Yes it can be. There’s always someone who doesn’t like the track you’re playing and wants to tell you what to play. It’s tricky because they don’t necessarily consider the context, the arc of the playlist, and that there are other people on the dancefloor enjoying it. It happens especially with Nuevo. People either want to hear it or they want it turned off.
It can also be difficult when the sound system fails. Thankfully it doesn’t happen often but I always feel personally responsible and worry that people won’t come back.
Is there a community among tango DJs?
Yes, there’s a good camaraderie between us. I always enjoy events where I’m sharing the night with another DJ. For instance Diego Doigneau and I sometimes share the same event or festival and we get on well.
I’m dying to ask you about tango shoes. In the early days did you rush out and buy the right kit?
A little bit, yes! I’ve gone back and forth over the years between tango shoes and smooth-soled street shoes. Comfort is always key for me. I’d rather be comfortable than make a style statement. I think a lot of the time men can get away with not trying as hard as women. But you can’t expect women to dress up if men don’t bother to make a bit of effort. I couldn’t pull off the baggy trousers look though!
One of my brands, Mr Tango Shoes, names some of their shoes after tango legends past and present. If they made a shoe called Tony, what would it be like?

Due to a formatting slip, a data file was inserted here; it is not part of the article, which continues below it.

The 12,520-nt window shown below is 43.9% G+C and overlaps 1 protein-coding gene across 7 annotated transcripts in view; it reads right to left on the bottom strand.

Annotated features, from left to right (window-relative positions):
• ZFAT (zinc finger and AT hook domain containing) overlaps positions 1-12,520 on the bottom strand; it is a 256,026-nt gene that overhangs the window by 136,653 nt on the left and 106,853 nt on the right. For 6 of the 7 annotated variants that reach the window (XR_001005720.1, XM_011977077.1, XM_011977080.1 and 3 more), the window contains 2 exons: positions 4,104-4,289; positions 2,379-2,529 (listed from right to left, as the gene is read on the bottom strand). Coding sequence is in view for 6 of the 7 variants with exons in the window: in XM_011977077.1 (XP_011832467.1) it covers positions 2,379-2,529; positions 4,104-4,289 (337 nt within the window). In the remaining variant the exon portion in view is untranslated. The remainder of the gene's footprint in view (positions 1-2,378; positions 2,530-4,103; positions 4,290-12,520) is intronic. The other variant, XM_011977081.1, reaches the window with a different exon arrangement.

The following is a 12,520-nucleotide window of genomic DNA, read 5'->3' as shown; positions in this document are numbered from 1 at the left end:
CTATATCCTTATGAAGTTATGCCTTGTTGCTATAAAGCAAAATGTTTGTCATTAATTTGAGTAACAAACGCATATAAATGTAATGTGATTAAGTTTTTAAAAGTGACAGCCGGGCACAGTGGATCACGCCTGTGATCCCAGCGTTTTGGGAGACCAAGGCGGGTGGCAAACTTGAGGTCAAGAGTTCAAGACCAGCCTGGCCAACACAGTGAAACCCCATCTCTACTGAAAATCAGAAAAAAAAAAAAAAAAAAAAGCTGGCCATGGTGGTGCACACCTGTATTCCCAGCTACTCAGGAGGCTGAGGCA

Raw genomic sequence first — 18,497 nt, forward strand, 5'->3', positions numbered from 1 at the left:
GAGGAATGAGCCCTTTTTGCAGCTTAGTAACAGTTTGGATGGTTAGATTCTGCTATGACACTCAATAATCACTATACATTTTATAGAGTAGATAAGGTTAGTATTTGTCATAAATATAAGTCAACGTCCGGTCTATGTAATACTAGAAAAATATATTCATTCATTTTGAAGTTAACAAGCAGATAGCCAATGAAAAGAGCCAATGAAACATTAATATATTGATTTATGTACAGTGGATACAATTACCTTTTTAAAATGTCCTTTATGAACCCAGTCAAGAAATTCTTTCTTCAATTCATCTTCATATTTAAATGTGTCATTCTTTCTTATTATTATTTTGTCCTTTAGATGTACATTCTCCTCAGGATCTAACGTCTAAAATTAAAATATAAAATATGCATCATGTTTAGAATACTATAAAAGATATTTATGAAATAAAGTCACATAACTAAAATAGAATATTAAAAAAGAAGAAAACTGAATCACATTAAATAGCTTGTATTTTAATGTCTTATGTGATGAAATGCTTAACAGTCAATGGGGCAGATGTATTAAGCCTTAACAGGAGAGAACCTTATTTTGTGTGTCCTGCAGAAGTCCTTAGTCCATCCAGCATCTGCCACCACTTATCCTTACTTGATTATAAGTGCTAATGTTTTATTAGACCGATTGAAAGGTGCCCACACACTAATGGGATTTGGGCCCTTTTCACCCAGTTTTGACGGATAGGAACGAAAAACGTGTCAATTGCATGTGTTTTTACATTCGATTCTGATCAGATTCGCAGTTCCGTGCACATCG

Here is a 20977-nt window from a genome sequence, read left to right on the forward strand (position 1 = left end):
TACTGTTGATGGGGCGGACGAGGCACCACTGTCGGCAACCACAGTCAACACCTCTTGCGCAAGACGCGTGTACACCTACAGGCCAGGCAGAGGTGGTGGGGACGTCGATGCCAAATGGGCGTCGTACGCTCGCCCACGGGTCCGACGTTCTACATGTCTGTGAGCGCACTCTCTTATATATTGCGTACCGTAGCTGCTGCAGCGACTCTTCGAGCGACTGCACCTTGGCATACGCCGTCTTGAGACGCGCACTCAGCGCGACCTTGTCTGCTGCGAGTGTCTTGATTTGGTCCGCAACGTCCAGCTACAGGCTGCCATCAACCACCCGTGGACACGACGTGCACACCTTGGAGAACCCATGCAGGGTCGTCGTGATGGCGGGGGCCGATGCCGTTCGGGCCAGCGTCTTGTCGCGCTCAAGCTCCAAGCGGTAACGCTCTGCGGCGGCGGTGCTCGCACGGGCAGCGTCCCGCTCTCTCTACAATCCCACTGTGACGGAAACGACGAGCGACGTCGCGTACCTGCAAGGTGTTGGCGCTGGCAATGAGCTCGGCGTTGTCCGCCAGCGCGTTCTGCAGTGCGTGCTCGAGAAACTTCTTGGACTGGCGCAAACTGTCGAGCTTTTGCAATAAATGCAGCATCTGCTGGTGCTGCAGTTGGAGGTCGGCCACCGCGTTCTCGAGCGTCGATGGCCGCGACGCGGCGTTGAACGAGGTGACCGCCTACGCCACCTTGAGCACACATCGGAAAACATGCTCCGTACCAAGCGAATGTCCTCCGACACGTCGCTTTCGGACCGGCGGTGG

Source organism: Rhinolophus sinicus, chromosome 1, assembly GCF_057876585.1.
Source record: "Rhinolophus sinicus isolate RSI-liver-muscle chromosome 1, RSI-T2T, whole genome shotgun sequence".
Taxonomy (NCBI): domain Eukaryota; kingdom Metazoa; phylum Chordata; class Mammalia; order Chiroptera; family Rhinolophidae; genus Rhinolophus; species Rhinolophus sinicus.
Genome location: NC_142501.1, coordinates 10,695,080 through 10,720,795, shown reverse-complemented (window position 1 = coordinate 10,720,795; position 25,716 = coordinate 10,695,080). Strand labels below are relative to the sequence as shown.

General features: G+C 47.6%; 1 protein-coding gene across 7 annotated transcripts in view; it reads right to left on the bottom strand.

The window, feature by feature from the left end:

Oh that’s easy. Soft and comfortable. Probably not showy or flashy and not two-tone. If I went for that I’d need to be dancing the Charleston! Plain, simple and soft. That’d suit me down to the ground.
When you’re working what’s a perfect evening for you?
A filled floor and everyone having a really good time. That’s perfect.
What’s your favourite thing to do to unwind afterwards?
Sleep! Sometimes I’ll have a glass of wine or vodka and maybe something to eat. I’m not a night owl. I prefer afternoon and early evening events to the late night ones.
Let’s talk about one of the biggest milongas you host, Tango on the Thames. I know it’s on the move because the venue, HMS President, is closing. I’m excited to hear you found a new venue. What prompted the move?
The HMS President is being moved to dry dock in January because the Thames sewer works will need access to the spot where it’s currently moored. The owners aren’t taking bookings for next year and the boat might be out of action for 6 months or so. After five years of hosting Tango on the Thames there it’s a great shame to have to leave. I’m also sad for the staff who will probably lose their jobs, especially Cristiana and Carlos at the bar, who always take such excellent care of us – and Cristiana lives on board so she will lose her home too.
I’ve been looking for a new venue for a while. It’s difficult in London generally and along the Thames in particular because so many places are geared for weddings and charge very high fees. I’m excited to have found somewhere for us though and we will be trying it out early next year. It’s the Tattershall Castle, a 1934 steamboat moored at Victoria Embankment. It’s recently undergone a refit and we’ll have the lovely dance floor in their Steamers room which has plenty of side seating and a bar. There’s a full restaurant for anyone who wants to stay for dinner afterwards. It’s right near Embankment, opposite the London Eye, so the location is excellent. The first one will be on Sunday 10th January 2016, and the second on 28th February. I’m confident it’ll be a good venue for us and it’s a bonus to have found somewhere that doesn’t compromise our “on the Thames” name!